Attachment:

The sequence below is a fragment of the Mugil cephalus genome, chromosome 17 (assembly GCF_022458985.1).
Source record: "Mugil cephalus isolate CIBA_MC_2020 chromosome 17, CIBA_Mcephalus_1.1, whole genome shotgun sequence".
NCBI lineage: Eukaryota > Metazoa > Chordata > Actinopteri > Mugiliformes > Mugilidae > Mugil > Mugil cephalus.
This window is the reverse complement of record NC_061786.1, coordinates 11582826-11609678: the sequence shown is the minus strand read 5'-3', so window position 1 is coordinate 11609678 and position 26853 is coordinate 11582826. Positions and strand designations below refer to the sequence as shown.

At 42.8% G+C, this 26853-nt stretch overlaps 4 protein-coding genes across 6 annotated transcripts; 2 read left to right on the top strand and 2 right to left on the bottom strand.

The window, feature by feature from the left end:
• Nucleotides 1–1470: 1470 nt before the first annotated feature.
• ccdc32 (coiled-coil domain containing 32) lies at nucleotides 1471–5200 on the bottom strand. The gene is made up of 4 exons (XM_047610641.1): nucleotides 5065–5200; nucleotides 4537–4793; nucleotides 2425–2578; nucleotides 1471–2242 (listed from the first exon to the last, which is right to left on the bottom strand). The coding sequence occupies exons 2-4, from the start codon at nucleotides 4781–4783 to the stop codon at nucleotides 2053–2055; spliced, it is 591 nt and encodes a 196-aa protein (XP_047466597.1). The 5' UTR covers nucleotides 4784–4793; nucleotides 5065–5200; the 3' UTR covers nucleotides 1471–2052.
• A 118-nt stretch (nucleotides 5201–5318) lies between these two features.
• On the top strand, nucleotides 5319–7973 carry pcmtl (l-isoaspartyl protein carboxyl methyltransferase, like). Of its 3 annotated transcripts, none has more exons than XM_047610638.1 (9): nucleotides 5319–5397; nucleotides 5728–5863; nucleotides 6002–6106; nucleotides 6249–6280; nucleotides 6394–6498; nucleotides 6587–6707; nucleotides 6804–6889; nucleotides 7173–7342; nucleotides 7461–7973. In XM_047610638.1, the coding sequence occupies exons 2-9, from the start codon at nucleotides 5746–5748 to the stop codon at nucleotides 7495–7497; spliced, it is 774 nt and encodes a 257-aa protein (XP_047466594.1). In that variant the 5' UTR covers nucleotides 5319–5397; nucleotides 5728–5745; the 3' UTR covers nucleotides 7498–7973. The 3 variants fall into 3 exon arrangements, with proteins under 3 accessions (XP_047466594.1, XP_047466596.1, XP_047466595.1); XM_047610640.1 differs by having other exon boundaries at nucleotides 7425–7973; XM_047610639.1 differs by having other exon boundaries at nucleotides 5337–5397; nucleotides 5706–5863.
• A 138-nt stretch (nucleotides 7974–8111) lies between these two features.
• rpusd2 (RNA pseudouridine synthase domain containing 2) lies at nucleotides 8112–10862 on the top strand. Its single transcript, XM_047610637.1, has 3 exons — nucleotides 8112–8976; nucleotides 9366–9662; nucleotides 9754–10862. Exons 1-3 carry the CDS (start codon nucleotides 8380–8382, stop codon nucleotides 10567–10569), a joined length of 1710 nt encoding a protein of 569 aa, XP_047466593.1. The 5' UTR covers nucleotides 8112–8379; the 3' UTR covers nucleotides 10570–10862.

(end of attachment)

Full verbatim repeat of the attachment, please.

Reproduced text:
The sequence below is a fragment of the Mugil cephalus genome, chromosome 17 (assembly GCF_022458985.1).
Source record: "Mugil cephalus isolate CIBA_MC_2020 chromosome 17, CIBA_Mcephalus_1.1, whole genome shotgun sequence".
NCBI lineage: Eukaryota > Metazoa > Chordata > Actinopteri > Mugiliformes > Mugilidae > Mugil > Mugil cephalus.
This window is the reverse complement of record NC_061786.1, coordinates 11582826-11609678: the sequence shown is the minus strand read 5'-3', so window position 1 is coordinate 11609678 and position 26853 is coordinate 11582826. Positions and strand designations below refer to the sequence as shown.

At 42.8% G+C, this 26853-nt stretch overlaps 4 protein-coding genes across 6 annotated transcripts; 2 read left to right on the top strand and 2 right to left on the bottom strand.

The window, feature by feature from the left end:
• Nucleotides 1–1470: 1470 nt before the first annotated feature.
• ccdc32 (coiled-coil domain containing 32) lies at nucleotides 1471–5200 on the bottom strand. The gene is made up of 4 exons (XM_047610641.1): nucleotides 5065–5200; nucleotides 4537–4793; nucleotides 2425–2578; nucleotides 1471–2242 (listed from the first exon to the last, which is right to left on the bottom strand). The coding sequence occupies exons 2-4, from the start codon at nucleotides 4781–4783 to the stop codon at nucleotides 2053–2055; spliced, it is 591 nt and encodes a 196-aa protein (XP_047466597.1). The 5' UTR covers nucleotides 4784–4793; nucleotides 5065–5200; the 3' UTR covers nucleotides 1471–2052.
• A 118-nt stretch (nucleotides 5201–5318) lies between these two features.
• On the top strand, nucleotides 5319–7973 carry pcmtl (l-isoaspartyl protein carboxyl methyltransferase, like). Of its 3 annotated transcripts, none has more exons than XM_047610638.1 (9): nucleotides 5319–5397; nucleotides 5728–5863; nucleotides 6002–6106; nucleotides 6249–6280; nucleotides 6394–6498; nucleotides 6587–6707; nucleotides 6804–6889; nucleotides 7173–7342; nucleotides 7461–7973. In XM_047610638.1, the coding sequence occupies exons 2-9, from the start codon at nucleotides 5746–5748 to the stop codon at nucleotides 7495–7497; spliced, it is 774 nt and encodes a 257-aa protein (XP_047466594.1). In that variant the 5' UTR covers nucleotides 5319–5397; nucleotides 5728–5745; the 3' UTR covers nucleotides 7498–7973. The 3 variants fall into 3 exon arrangements, with proteins under 3 accessions (XP_047466594.1, XP_047466596.1, XP_047466595.1); XM_047610640.1 differs by having other exon boundaries at nucleotides 7425–7973; XM_047610639.1 differs by having other exon boundaries at nucleotides 5337–5397; nucleotides 5706–5863.
• A 138-nt stretch (nucleotides 7974–8111) lies between these two features.
• rpusd2 (RNA pseudouridine synthase domain containing 2) lies at nucleotides 8112–10862 on the top strand. Its single transcript, XM_047610637.1, has 3 exons — nucleotides 8112–8976; nucleotides 9366–9662; nucleotides 9754–10862. Exons 1-3 carry the CDS (start codon nucleotides 8380–8382, stop codon nucleotides 10567–10569), a joined length of 1710 nt encoding a protein of 569 aa, XP_047466593.1. The 5' UTR covers nucleotides 8112–8379; the 3' UTR covers nucleotides 10570–10862.